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Music

Michael Zapruder: Dragon Chinese Cocktail Horoscope

Recalling songwriters from Vic Chestnut to Elliott Smith to Lambchop, Michael Zapruder crafts another set of prickly, epiphany-laden songs and wraps them in whispery orchestral sounds. A quiet stunner, this one.


Michael Zapruder

Dragon Chinese Cocktail Horoscope

Label: SideCho
First date: 2008-10-18
US Release Date: 2008-11-18
UK Release Date: Available as import
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It’s not exactly a solo album when you bring along 15 guests for the ride (among them Ralph Carney from Tin Huey and Scott Solter). Still, Bay Area songwriter Michael Zapruder has paired things down slightly from his Rain of Frogs aesthetic, letting the melodies and words take precedence over subtle arrangements of strings, winds, percussion, keyboards and electronics. The songs themselves are elegantly structured, symmetric but not quite predictable, with eccentric shifts and forays that slip into place after three or four listens. Lyrics, too, are slyly out of the ordinary. A throwaway line, out of “Ads for Feelings” observes “When the wholesome has marries the loathsome/can you tell me what gift I should bring” and these kinds of sharp, koan-like provocations are littered throughout the CD.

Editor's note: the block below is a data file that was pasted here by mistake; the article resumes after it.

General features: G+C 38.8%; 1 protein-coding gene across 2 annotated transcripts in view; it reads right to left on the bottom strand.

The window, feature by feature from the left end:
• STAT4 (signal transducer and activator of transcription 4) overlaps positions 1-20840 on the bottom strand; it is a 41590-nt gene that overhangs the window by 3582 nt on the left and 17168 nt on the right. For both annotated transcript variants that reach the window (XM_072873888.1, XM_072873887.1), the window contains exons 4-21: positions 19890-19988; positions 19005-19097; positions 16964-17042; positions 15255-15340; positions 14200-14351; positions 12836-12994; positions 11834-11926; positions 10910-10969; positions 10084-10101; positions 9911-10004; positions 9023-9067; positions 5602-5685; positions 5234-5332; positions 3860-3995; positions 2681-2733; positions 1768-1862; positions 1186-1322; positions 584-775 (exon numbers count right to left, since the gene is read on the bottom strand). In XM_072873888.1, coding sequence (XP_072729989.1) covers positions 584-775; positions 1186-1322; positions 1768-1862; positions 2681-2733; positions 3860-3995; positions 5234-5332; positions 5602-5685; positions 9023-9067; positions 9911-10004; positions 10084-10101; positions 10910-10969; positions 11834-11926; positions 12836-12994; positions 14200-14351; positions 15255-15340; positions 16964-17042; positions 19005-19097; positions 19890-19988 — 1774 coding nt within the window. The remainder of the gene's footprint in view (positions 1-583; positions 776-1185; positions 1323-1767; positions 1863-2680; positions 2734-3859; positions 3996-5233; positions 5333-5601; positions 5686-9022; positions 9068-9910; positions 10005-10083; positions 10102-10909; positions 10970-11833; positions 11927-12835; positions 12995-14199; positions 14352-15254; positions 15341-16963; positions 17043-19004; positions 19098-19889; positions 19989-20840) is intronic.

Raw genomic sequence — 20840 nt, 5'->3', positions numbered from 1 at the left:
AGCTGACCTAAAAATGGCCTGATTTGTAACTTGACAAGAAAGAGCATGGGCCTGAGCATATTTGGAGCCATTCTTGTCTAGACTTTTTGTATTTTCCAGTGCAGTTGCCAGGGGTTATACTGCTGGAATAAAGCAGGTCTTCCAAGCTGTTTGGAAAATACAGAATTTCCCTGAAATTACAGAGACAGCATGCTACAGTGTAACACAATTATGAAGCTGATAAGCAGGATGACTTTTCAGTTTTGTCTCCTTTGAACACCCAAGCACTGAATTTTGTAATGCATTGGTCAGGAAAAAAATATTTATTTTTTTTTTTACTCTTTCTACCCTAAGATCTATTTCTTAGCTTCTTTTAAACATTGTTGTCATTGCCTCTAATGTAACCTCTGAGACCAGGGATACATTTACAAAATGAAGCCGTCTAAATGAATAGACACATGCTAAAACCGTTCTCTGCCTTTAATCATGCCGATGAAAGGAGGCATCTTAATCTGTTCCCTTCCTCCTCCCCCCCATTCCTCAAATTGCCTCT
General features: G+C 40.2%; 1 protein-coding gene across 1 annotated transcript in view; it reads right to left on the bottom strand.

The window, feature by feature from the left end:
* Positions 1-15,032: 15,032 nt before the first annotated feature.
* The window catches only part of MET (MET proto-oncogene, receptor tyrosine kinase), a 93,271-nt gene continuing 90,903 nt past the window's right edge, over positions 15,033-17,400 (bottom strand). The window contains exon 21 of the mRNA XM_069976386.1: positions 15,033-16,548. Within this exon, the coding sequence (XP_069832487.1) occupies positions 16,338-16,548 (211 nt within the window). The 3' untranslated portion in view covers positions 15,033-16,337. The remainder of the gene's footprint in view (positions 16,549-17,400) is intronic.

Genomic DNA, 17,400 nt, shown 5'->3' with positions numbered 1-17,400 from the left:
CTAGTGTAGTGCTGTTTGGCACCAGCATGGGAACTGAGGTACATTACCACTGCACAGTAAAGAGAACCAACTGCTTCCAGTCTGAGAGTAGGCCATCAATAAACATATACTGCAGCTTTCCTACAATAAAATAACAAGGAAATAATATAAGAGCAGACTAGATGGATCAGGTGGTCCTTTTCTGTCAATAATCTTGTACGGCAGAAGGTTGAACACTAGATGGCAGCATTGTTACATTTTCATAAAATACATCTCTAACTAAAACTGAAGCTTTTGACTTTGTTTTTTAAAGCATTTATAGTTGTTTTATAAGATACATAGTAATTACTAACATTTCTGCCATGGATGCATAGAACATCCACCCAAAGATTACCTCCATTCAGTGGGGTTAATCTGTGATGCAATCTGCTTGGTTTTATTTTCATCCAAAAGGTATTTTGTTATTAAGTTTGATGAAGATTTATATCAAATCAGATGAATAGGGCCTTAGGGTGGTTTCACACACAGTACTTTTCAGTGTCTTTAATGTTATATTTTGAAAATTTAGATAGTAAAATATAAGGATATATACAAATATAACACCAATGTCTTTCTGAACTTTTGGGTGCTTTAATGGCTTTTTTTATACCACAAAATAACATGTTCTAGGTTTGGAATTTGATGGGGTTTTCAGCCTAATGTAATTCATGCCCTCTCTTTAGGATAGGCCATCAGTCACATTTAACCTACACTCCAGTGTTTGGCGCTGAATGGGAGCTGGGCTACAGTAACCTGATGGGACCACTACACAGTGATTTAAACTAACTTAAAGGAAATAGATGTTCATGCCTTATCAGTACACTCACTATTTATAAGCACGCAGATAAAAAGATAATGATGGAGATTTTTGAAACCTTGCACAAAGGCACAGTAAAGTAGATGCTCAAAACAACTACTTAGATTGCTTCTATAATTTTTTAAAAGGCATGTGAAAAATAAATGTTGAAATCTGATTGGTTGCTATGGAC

Working with electronics artist (and Tiny Telephone engineer) Scott Solter, Zapruder finds a clean, clear sonic space touched at its edges by jazz, folk, gospel and blues, yet fundamentally un-genre-fiable. Conventional verse-chorus songs are enveloped in elec tronic atmospheres and ruptured, sometimes, by flights of improvised dissonance -- check the flute bursts in accessible “Ads for Singles”, the conga-line percussion of “Bang on a Drum”. References slip in and out of focus. There’s a haunting, Vic Chestnutt-ish quietude to “White Raven Sails over the Parking Lot”, a rambunctious swagger to “Bang on a Drum”, a lo-fi Elliott Smith-like intensity to “Ads for Singles”, yet all these songs are definitively Zapruder’s own. “Black Wine” splits the album in half, a craftily constructed epic, eight minutes long and embellished with choral singing. You never notice how big the song is ,however, since it slips along on its own low-key trajectory, a “House of the Rising Sun” tangle of chords under Zapruder’s husky voice. It sounds both fresh and like it’s always been there, thought-provoking and utterly comfortable. This is a remarkable effort from a very talented songwriter.

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